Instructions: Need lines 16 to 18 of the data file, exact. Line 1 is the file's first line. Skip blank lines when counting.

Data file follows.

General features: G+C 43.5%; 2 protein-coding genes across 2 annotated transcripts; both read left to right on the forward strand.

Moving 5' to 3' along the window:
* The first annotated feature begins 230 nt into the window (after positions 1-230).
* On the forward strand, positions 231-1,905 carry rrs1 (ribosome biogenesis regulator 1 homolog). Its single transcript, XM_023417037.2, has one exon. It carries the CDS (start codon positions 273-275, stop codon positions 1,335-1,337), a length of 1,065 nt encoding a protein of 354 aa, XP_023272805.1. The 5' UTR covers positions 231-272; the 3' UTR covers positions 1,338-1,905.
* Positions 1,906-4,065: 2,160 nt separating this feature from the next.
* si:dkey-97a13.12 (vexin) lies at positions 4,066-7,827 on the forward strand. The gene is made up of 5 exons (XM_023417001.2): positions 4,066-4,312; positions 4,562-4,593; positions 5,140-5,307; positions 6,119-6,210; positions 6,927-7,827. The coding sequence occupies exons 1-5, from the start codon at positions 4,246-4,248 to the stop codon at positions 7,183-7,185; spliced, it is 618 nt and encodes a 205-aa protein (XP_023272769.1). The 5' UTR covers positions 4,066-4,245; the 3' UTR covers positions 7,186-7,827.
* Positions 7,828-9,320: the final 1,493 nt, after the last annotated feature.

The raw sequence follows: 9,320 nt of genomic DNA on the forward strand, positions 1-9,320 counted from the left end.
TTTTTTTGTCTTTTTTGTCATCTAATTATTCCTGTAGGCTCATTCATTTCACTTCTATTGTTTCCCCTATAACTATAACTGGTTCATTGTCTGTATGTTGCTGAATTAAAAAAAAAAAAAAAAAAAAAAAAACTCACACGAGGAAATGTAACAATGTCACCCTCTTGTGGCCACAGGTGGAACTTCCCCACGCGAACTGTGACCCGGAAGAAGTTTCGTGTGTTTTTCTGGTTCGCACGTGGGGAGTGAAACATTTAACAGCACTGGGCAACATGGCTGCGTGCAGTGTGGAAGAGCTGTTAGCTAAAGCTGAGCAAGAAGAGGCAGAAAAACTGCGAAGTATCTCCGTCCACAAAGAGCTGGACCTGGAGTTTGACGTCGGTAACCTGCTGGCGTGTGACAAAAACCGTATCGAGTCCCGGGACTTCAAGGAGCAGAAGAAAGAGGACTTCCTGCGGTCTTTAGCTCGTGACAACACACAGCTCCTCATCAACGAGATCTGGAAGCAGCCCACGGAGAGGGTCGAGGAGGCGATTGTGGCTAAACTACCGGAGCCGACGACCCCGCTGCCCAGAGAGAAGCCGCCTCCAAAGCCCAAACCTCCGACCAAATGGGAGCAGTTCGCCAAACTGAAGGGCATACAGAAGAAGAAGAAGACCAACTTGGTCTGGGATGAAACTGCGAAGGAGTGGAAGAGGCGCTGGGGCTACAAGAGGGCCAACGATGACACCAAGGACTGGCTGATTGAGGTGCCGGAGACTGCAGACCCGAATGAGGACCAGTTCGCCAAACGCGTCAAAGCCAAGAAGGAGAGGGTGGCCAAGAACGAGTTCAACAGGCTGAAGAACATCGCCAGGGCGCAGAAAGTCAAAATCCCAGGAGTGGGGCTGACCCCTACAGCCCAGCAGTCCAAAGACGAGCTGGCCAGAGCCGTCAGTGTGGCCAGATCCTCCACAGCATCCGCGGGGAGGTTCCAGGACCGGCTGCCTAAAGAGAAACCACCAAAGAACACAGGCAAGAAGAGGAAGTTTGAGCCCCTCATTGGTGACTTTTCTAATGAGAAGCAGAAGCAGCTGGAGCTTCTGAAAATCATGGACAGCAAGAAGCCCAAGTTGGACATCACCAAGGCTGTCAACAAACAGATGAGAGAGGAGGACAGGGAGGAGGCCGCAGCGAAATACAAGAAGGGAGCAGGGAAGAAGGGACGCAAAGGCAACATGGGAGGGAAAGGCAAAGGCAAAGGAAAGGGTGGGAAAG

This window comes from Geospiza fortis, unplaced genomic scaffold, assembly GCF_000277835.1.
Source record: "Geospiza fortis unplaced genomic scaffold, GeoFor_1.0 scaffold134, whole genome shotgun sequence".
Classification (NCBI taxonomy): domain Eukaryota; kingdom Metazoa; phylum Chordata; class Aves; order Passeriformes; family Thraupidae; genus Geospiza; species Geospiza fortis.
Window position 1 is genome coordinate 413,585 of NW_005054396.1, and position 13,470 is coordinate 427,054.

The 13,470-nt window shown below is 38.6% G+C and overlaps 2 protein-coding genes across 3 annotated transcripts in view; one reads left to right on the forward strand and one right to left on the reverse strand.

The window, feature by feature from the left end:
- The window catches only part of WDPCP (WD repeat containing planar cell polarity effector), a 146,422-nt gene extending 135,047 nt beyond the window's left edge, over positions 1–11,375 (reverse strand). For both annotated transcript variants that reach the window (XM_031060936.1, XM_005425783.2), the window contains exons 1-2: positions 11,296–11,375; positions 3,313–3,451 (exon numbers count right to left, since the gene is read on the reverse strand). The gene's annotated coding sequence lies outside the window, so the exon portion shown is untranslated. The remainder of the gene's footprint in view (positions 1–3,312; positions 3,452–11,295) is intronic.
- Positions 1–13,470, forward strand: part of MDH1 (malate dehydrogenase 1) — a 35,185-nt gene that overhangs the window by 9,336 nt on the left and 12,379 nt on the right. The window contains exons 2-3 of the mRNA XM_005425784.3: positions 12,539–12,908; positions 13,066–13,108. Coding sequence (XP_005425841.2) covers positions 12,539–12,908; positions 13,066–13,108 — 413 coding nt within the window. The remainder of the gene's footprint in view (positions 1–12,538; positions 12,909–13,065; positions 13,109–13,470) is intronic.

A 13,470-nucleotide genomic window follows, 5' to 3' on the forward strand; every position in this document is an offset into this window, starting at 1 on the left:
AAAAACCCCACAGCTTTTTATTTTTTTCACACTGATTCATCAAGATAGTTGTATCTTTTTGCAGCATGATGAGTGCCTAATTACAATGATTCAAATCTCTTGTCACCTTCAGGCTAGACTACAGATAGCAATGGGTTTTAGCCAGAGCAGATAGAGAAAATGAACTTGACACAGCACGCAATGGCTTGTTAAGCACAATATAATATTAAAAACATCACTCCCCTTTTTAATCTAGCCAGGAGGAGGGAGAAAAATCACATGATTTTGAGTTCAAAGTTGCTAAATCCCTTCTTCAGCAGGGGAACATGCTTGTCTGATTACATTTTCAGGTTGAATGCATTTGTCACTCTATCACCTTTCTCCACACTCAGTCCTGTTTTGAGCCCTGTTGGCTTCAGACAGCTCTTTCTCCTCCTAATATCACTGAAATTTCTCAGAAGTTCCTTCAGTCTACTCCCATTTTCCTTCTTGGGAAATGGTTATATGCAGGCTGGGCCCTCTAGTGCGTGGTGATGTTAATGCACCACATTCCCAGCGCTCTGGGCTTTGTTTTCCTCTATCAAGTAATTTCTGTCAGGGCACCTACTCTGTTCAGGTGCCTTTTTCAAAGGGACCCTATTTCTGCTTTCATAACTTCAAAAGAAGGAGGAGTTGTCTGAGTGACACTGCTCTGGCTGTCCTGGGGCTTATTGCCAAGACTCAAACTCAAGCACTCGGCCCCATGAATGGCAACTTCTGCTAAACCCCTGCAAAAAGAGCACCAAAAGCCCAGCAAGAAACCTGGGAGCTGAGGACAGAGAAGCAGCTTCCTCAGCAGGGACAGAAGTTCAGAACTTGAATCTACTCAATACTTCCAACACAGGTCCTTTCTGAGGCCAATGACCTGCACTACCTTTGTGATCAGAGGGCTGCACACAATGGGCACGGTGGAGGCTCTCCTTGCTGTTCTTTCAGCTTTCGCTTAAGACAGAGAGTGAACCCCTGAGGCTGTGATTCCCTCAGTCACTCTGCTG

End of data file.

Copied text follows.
- The window catches only part of WDPCP (WD repeat containing planar cell polarity effector), a 146,422-nt gene extending 135,047 nt beyond the window's left edge, over positions 1–11,375 (reverse strand). For both annotated transcript variants that reach the window (XM_031060936.1, XM_005425783.2), the window contains exons 1-2: positions 11,296–11,375; positions 3,313–3,451 (exon numbers count right to left, since the gene is read on the reverse strand). The gene's annotated coding sequence lies outside the window, so the exon portion shown is untranslated. The remainder of the gene's footprint in view (positions 1–3,312; positions 3,452–11,295) is intronic.
- Positions 1–13,470, forward strand: part of MDH1 (malate dehydrogenase 1) — a 35,185-nt gene that overhangs the window by 9,336 nt on the left and 12,379 nt on the right. The window contains exons 2-3 of the mRNA XM_005425784.3: positions 12,539–12,908; positions 13,066–13,108. Coding sequence (XP_005425841.2) covers positions 12,539–12,908; positions 13,066–13,108 — 413 coding nt within the window. The remainder of the gene's footprint in view (positions 1–12,538; positions 12,909–13,065; positions 13,109–13,470) is intronic.

A 13,470-nucleotide genomic window follows, 5' to 3' on the forward strand; every position in this document is an offset into this window, starting at 1 on the left: